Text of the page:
Anita DeFrantz, first vice president of the International Olympic Committee, won a bronze medal in the women’s eight rowing competition at the 1976 Summer Games in Montreal.

For those who know the story of the Native American athlete Jim Thorpe and the 1912 Olympic Games, it may be familiar mainly as an example of how the elitist cult of amateurism a century ago resulted in one of the most egregious miscarriages of justice in sports history.

But the withdrawal of Thorpe’s gold-medal victories in the demanding pentathlon and decathlon events is better understood as a stinging episode of early 20th-century bigotry.

The posthumous return of Thorpe’s medals to his family in 1982 went partway to making amends. The International Olympic Committee, of which I am a member, should go the rest of the way and restore Thorpe as the sole first-place finisher in his Olympic medal events. Since 1982, he has been listed by the IOC as a co-winner with competitors he resoundingly defeated.

Justice is overdue for Wa-Tho-Huk, who was born in 1888 in Indian Territory, latter-day Oklahoma. The name chosen by his parents — his father belonged to the Sac and Fox tribe, his mother to the Potawatomi — was prophetic. Translated to English, it means Bright Path. For the convenience of those in power, his name to the rest of the world was James Francis Thorpe.

In 1904, the 16-year-old Thorpe entered the Carlisle Indian Industrial School in Carlisle, Pa. It was the first in a federal boarding-school system designed to remove all vestiges of Native American children’s culture, including language, religion and clothing. The philosophy of Carlisle’s founder, Army officer Richard Henry Pratt, was to “kill the Indian, and save the man.”

Thorpe, who went on to play pro football and major league baseball, became a multisport star at Carlisle. One of his biographers, Robert W. Wheeler, reported that Carlisle coach Glenn “Pop” Warner directed Thorpe and two other Carlisle athletes to play semipro summer baseball in North Carolina. Thorpe was paid a pittance — the exact amount isn’t clear — but Carlisle’s strict control over the wages of students who worked meant he probably kept nothing. And remember: Thorpe played at Warner’s instruction.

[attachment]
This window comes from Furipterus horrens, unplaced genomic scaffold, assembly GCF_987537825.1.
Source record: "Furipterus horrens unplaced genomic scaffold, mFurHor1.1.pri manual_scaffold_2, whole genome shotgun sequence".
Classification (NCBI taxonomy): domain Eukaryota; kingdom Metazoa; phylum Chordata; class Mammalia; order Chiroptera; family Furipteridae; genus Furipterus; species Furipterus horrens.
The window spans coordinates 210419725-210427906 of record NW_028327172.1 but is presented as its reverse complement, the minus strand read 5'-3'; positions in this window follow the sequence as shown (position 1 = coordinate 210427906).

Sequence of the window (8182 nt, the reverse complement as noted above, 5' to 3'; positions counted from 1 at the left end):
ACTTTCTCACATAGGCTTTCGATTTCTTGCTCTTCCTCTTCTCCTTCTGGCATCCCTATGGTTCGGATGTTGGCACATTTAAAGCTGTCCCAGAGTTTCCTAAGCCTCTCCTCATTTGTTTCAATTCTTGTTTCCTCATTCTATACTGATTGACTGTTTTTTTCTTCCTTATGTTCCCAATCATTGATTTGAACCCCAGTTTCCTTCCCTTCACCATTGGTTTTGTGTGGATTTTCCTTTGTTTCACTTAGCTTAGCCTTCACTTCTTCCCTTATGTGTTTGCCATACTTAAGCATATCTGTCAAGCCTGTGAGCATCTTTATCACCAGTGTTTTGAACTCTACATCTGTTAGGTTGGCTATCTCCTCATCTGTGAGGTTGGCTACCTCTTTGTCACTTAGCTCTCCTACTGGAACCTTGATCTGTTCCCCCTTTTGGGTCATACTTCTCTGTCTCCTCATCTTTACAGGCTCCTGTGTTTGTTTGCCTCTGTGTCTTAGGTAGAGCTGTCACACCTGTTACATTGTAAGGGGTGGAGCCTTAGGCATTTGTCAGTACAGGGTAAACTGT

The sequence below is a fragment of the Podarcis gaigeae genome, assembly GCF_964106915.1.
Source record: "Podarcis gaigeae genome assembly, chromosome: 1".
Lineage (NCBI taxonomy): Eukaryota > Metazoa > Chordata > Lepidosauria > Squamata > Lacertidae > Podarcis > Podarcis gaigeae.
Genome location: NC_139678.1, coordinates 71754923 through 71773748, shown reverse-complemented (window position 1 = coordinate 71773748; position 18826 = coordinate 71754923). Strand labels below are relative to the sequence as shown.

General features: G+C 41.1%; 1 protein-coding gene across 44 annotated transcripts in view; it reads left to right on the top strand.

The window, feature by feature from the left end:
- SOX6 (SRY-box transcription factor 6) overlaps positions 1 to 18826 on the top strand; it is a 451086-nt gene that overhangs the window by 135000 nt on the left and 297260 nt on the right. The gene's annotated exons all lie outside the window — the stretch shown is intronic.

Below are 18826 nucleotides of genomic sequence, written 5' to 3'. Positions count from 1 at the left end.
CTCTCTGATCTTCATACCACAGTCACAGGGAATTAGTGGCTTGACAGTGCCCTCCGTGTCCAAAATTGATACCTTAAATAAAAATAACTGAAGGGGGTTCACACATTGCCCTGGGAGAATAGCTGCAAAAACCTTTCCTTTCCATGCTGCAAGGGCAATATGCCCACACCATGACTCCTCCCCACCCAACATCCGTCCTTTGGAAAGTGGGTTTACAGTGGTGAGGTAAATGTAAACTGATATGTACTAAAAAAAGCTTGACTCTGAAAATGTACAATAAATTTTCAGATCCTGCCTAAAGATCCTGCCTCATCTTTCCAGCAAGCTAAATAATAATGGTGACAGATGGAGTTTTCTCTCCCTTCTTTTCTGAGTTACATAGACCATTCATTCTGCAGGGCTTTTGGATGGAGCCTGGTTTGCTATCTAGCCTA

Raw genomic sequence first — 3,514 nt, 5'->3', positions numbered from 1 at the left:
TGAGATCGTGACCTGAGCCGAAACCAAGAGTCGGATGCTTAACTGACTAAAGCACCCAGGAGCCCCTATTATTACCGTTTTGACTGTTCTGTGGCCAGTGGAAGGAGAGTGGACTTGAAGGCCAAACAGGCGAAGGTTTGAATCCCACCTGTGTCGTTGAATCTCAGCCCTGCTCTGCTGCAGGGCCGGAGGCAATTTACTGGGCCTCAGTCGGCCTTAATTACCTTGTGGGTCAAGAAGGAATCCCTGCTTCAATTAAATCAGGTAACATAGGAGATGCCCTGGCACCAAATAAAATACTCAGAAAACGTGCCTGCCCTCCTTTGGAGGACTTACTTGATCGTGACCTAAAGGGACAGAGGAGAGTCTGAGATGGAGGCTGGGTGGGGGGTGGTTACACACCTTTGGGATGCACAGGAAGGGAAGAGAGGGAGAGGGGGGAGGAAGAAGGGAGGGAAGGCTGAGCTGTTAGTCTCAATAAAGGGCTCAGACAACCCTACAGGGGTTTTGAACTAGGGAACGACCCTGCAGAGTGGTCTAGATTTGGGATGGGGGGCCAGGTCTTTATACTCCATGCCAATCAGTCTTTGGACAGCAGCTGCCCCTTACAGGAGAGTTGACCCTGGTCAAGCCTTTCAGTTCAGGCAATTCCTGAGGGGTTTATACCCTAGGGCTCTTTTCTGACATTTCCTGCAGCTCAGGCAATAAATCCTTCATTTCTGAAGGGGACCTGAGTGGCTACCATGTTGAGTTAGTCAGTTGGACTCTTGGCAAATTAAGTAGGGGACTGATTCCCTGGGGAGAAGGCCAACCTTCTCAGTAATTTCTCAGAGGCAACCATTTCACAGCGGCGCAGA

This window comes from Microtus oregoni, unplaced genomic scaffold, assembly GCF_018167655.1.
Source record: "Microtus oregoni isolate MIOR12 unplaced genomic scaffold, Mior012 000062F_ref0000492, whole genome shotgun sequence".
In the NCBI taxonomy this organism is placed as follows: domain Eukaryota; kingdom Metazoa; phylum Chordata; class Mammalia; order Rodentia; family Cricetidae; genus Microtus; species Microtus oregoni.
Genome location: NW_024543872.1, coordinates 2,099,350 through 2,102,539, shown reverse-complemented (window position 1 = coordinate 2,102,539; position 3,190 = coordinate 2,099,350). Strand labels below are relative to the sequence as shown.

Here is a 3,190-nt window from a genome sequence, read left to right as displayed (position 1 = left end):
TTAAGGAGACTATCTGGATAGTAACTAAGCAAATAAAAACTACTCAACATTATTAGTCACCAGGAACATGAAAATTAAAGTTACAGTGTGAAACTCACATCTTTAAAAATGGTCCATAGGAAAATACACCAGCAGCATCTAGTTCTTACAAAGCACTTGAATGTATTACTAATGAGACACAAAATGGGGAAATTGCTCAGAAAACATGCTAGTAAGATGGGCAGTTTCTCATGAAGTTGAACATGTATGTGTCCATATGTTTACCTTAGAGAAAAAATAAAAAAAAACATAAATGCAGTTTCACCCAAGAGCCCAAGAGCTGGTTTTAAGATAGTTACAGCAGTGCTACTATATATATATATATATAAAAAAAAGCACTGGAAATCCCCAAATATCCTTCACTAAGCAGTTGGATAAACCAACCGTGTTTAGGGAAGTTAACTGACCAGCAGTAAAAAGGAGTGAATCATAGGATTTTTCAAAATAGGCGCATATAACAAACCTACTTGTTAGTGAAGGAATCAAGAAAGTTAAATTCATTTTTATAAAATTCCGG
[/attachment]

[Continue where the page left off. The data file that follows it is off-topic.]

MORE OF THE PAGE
Warner was also his coach at the 1912 Olympic Games in Stockholm, where Thorpe handily won gold medals in events that required skills including sprinting, hurdling, long-jumping and throwing the discus. King Gustav V of Sweden proclaimed Thorpe the “world’s greatest athlete.” When Thorpe and his teammates were honored with a ticker-tape parade in New York, he was being hailed in a country where he wouldn’t become an official citizen until the Indian Citizenship Act was passed in 1924.

In January 1913, the Worcester (Mass.) Telegram revealed Thorpe’s semipro baseball experience. The news appeared to outrage the Amateur Athletic Union (AAU), American Olympic Committee (AOC) and other amateurism guardians. Their policies prohibited deriving income from athletic competition, which ensured that only those with existing financial support — college athletes, usually — could participate.

Thorpe’s mistake was to trust Warner and Carlisle’s superintendent, Moses Friedman. “Someone had to take the fall for the humiliating scandal that tainted the American glory in Stockholm,” wrote Thorpe biographer Kate Buford, “and it was not going to be the coach, the Carlisle Indian Industrial School, its superintendent, the AAU or the AOC.” Warner and AAU secretary James Sullivan rushed to pin responsibility solely on Thorpe.

Warner presented Sullivan with a confession letter signed by Thorpe. James Ring Adams, writing in American Indian magazine in 2012, noted that a Carlisle friend of Thorpe’s later told a congressional investigator the letter had been drafted by Warner and Carlisle’s superintendent, Friedman.

The machinery to deny Thorpe his Olympic achievements quickly kicked in. He was not given a chance to defend himself. Sullivan demanded Thorpe’s Olympic disqualification; Warner seized his medals and trophies and shipped them to Stockholm. The Swedish organizers acceded to the Americans’ wishes — ignoring a rule of the 1912 Games that complaints regarding an event’s outcome had to be lodged within 30 days of the prize-giving, accompanied by a 20-kronor fee (Rule 13). Six months had already passed.

The U.S. sports establishment’s attack on Thorpe, of course, reflected a larger pattern of the nation’s long mistreatment of Native Americans. Thorpe’s tribal homelands had been seized by European-descended invaders, who then brazenly tried to stamp out his people’s culture, language and relatives in the name of “civilization.”

Thorpe survived an education also designed to rob him of his culture. Then, after he represented the United States with integrity on the world stage, this nation robbed him of his reputation by persuading the IOC to withdraw his medals.

Not everyone understands the pernicious nature of discrimination that has been practiced in the United States since the 17th century. As one whose ancestry is African and Native American, I do.

That is why I believe that Wa-Tho-Huk — a.k.a. Jim Thorpe — must be fully restored to his status as the sole winner of the 1912 decathlon and pentathlon. In this time of reckoning over social justice, I urge my IOC colleagues to do our part by righting this wrong.

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